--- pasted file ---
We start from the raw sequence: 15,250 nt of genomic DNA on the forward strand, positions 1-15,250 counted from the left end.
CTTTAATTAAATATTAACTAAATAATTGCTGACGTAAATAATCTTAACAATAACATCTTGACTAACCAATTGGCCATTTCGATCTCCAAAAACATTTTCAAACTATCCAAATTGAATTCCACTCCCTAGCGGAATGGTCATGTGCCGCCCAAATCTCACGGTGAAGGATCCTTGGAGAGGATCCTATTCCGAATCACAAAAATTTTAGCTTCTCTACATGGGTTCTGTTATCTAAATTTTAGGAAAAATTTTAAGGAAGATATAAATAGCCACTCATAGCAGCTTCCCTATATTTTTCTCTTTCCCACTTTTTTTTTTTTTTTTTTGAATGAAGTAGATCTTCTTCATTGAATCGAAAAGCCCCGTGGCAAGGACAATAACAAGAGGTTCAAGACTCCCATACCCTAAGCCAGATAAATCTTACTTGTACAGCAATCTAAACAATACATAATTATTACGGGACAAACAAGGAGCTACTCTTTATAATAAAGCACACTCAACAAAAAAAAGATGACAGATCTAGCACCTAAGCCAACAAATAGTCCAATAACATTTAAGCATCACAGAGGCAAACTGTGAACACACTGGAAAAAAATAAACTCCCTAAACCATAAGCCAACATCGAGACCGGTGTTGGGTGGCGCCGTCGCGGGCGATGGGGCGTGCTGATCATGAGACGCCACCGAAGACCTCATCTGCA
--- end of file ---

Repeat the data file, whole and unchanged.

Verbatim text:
We start from the raw sequence: 15,250 nt of genomic DNA on the forward strand, positions 1-15,250 counted from the left end.
CTTTAATTAAATATTAACTAAATAATTGCTGACGTAAATAATCTTAACAATAACATCTTGACTAACCAATTGGCCATTTCGATCTCCAAAAACATTTTCAAACTATCCAAATTGAATTCCACTCCCTAGCGGAATGGTCATGTGCCGCCCAAATCTCACGGTGAAGGATCCTTGGAGAGGATCCTATTCCGAATCACAAAAATTTTAGCTTCTCTACATGGGTTCTGTTATCTAAATTTTAGGAAAAATTTTAAGGAAGATATAAATAGCCACTCATAGCAGCTTCCCTATATTTTTCTCTTTCCCACTTTTTTTTTTTTTTTTTTGAATGAAGTAGATCTTCTTCATTGAATCGAAAAGCCCCGTGGCAAGGACAATAACAAGAGGTTCAAGACTCCCATACCCTAAGCCAGATAAATCTTACTTGTACAGCAATCTAAACAATACATAATTATTACGGGACAAACAAGGAGCTACTCTTTATAATAAAGCACACTCAACAAAAAAAAGATGACAGATCTAGCACCTAAGCCAACAAATAGTCCAATAACATTTAAGCATCACAGAGGCAAACTGTGAACACACTGGAAAAAAATAAACTCCCTAAACCATAAGCCAACATCGAGACCGGTGTTGGGTGGCGCCGTCGCGGGCGATGGGGCGTGCTGATCATGAGACGCCACCGAAGACCTCATCTGCA